- Roth IRAs are funded after you pay taxes on your income, and you could withdraw your contributions from them safely without penalties or extra taxes. That makes them an acceptable option for emergency savings, but if you withdraw the earnings from your Roth IRA early, you will pay penalties. The down side here is that you can’t return those contributions to the IRA after you’ve withdrawn, so you’ll lose out on the potential growth toward your retirement.
It’s critical to not mix up a Roth IRA you set up for emergency savings and one you set up to fund your retirement. Really, Roth IRAs shouldn’t be your first choice for an emergency fund, unless you think it’s very unlikely you’ll need to access the full emergency fund during your working years.
When to use your stimulus funds for debt
Unless you have nine months’ or a year’s income in your emergency fund, you shouldn’t use your stimulus check to “pay off” debts. That doesn’t mean you shouldn’t use stimulus funds to keep making your regular monthly debt payments, though.
Part of the essential expenses you’re trying to protect with an emergency fund are your debt payments. If you can’t make your credit card payments, you’ll risk incurring fees and possibly trigger high penalty rates.
Learn More: What if I Can’t Pay My Mortgage?
If you’re going through a financial crisis and your income has been interrupted, then using some of your emergency funds to make the minimum payments toward your debts is warranted—it’s going to keep your car from being repossessed, your home from being foreclosed upon, and your credit cards from going into default.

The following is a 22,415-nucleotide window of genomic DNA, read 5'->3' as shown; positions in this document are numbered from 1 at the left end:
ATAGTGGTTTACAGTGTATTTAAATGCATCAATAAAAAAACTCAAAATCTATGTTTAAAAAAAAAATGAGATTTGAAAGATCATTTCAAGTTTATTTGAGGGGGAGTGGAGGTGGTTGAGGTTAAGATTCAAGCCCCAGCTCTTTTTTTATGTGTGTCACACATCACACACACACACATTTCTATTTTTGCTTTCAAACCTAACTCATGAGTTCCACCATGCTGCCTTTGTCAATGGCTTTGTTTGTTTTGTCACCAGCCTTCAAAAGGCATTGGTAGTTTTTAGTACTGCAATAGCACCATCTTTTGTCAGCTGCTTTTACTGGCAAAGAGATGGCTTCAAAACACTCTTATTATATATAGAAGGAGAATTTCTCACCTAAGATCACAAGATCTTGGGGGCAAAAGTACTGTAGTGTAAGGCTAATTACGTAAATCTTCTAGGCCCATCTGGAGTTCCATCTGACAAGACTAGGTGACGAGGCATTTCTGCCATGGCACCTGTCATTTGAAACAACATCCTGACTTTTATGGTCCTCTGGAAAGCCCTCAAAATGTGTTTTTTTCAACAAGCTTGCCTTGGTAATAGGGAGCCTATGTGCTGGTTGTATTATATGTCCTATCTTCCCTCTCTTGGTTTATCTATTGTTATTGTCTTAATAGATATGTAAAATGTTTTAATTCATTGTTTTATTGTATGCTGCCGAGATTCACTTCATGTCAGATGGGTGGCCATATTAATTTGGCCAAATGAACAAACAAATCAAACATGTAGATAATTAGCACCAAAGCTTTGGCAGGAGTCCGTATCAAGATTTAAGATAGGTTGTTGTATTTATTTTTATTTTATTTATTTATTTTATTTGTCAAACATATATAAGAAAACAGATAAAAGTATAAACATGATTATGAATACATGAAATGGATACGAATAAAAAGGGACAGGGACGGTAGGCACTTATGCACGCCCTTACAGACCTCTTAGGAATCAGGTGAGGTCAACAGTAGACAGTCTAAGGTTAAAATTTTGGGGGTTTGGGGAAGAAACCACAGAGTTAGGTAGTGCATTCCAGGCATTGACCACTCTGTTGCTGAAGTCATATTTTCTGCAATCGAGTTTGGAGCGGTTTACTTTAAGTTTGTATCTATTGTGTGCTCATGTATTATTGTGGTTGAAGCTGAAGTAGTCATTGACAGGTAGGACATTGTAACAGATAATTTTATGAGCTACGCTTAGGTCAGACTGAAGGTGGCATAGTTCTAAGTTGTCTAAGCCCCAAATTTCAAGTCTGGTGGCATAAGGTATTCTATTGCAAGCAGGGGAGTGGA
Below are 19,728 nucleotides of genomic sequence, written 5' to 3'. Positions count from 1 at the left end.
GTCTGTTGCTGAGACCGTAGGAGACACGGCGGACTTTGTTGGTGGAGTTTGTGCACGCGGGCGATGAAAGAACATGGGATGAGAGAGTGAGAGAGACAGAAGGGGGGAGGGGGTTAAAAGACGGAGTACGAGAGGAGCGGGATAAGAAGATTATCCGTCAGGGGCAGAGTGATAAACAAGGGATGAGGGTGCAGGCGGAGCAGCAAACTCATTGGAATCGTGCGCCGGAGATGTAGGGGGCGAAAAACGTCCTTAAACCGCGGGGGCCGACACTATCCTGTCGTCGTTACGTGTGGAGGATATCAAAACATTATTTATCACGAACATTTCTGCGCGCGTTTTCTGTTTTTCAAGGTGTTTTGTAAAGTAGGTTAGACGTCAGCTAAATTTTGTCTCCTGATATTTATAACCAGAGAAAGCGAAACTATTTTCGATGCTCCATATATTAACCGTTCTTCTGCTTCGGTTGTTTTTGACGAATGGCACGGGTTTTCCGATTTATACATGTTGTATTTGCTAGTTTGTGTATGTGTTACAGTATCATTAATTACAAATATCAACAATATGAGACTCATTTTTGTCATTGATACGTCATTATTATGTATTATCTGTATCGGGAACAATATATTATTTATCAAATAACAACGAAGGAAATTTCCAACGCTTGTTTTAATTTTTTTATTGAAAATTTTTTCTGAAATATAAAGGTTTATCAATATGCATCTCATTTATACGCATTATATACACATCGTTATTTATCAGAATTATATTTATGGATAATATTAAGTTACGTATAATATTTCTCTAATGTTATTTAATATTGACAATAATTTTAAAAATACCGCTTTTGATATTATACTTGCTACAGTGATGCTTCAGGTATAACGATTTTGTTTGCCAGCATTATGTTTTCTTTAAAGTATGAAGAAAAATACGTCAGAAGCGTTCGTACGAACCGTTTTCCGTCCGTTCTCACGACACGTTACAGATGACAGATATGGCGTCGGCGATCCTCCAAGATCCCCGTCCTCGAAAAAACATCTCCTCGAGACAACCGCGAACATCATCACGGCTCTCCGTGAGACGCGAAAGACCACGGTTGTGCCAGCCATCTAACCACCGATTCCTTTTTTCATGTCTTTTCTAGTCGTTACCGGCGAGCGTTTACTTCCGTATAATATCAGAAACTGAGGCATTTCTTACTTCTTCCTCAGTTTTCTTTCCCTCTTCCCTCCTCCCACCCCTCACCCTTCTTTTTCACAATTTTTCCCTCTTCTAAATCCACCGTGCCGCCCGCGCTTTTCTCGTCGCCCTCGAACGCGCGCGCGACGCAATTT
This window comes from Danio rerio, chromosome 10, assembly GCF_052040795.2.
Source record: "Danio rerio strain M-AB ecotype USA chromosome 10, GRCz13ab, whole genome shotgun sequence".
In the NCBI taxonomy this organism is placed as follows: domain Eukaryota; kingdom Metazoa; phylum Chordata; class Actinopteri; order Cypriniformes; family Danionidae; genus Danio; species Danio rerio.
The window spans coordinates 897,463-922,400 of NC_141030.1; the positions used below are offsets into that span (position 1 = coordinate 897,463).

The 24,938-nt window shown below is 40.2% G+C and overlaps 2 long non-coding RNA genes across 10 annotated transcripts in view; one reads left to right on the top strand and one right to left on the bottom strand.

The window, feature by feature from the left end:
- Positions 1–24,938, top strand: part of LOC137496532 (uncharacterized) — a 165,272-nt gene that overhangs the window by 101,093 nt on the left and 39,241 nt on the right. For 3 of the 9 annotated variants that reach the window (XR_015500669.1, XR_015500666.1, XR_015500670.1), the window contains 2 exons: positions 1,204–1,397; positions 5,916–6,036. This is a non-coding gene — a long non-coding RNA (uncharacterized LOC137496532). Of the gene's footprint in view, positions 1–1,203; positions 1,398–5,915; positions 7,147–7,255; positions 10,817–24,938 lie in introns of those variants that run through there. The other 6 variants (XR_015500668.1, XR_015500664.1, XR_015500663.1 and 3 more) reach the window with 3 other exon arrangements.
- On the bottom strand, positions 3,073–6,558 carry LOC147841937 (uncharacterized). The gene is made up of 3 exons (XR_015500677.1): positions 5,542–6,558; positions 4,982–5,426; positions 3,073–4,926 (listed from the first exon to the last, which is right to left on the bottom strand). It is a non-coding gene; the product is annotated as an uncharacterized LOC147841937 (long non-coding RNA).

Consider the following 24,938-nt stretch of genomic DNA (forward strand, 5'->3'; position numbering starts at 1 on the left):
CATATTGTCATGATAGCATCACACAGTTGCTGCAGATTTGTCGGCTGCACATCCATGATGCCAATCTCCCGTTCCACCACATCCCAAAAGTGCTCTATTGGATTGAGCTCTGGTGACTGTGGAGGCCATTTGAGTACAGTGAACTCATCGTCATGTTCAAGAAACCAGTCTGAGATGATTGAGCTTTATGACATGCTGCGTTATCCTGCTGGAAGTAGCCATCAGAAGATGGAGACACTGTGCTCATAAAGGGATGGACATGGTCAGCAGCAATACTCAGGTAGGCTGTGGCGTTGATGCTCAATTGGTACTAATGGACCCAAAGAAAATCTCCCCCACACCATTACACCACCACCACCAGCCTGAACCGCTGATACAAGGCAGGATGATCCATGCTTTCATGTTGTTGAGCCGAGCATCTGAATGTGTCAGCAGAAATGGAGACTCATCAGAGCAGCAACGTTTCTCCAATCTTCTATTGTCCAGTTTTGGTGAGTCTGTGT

It might be tempting to pay off a smaller credit card debt—say you owe $1,200 toward a credit card and you’ve just gotten your full stimulus deposit. If you make only the minimum payments for 6-7 years, you’ll increase the total debt by more than 50%, to over $1,800. Surely it makes more sense to pay off the $1,200 now and eliminate that debt altogether.
Under normal circumstances, maybe. But during this pandemic, if you’re in danger of losing your income, the emergency fund is more important. Pay what you have to in order to avoid late fees or penalties, but put everything extra into emergency savings.
If you can’t make your minimum credit card or automobile payments, be sure and call your lender’s customer service department, or check their websites and apps for information on their hardship programs that may permit you to skip a payment, and not impact your credit rating. If you normally pay bills by autopay, review those. Change them as needed so you don’t overpay accounts or cause an overdraft.
If you’ve lived without an emergency fund and it’s gotten you into debt trouble, get help from a trusted nonprofit source. Talk to a certified debt coach and get help creating a budget that will help you pay down debt, grow emergency savings, and prepare for the unexpected.